Tags: Retirement | retirement | tennessee | cost of living

Retirement Cost of Living in Tennessee

By    |   Wednesday, 27 Jan 2016 05:53 PM

The cost of living and making your money last are very important things to people in retirement or those who are approaching the time and considering their options. When living on a fixed income, the cost of food, utilities, transport, gasoline and other sundries can be a major factor in where retirees live.

In Tennessee, the state and municipal authorities make a concerted effort to attract retirees to live in the Volunteer State.

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Here are some facts about the retirement cost of living in Tennessee:

1. Taxes
Tennessee offers low taxes for retirees. The state has no personal income tax, so the Hall Income Tax, which taxes bonds and dividends, is the only tax that affects a retiree's income directly. In 2013, the state lifted the threshold for singles over 65 to $33,000 and to $59,000 for couples. These changes allow the retiree to keep taxation costs under control.

2. Healthcare
The cost of healthcare in Tennessee is below the U.S. average as a whole, with the state scoring 92 on a list of indices of which the average is 100. On average, people in Tennessee pay just under $6,500 per capita on healthcare, which is below the national rate; and inpatient hospital costs are $1,460 per day, again below the national average of $1,900. As a factor in cost of living expenses, Tennessee goes a long way in reducing health expenditures, crucial for those on fixed income retirements.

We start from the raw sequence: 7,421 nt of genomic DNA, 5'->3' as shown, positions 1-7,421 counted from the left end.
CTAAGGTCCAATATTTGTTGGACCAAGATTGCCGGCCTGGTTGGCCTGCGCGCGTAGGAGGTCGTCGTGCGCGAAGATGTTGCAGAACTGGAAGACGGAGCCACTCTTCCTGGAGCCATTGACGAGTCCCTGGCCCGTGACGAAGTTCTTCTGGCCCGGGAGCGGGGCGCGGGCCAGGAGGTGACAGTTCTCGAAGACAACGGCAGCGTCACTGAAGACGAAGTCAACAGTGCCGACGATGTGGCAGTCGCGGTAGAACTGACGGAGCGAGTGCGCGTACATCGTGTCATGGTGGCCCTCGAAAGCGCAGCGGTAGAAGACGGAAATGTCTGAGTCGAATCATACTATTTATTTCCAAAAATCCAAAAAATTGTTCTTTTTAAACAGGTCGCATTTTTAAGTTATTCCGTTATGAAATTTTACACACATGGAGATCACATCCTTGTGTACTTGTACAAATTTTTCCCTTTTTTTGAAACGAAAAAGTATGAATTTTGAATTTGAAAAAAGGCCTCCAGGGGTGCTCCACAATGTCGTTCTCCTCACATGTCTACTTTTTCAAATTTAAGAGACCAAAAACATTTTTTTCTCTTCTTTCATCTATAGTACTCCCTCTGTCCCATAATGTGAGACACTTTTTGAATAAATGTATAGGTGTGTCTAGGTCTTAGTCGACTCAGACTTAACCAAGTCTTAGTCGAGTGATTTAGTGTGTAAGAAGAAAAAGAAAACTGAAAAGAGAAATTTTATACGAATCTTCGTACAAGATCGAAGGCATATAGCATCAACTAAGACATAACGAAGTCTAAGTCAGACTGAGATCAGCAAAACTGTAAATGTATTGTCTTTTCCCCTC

3. General Costs
In 2014, Tennessee ranked No. 2 in the list of lowest cost of living per state by the Missouri Economic Research and Information Center. This record shows the Volunteer State to be nearly 11 percent cheaper than the rest of the country when it comes to day-to-day expenses. Across the board, the state came out very well: groceries and transportation are six points below the national average, with housing nearly 25 points lower than elsewhere. Even on miscellaneous items such as clothing and entertainment, Tennessee outdid most others in keeping below the national average.

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4. Housing
The cost of housing in Tennessee is also well below that of the national average. There is no state property tax; a resident will only pay taxes determined by their local government.

For retirees looking for affordable housing for their retirement years, Tennessee is a popular decision.

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The cost of living and making your money last are very important things to people in retirement or those who are approaching it. When living on a fixed income, the cost of food, utilities, transport, gasoline and other sundries can be a major factor in where retirees live.
retirement, tennessee, cost of living
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2016-53-27
Wednesday, 27 Jan 2016 05:53 PM
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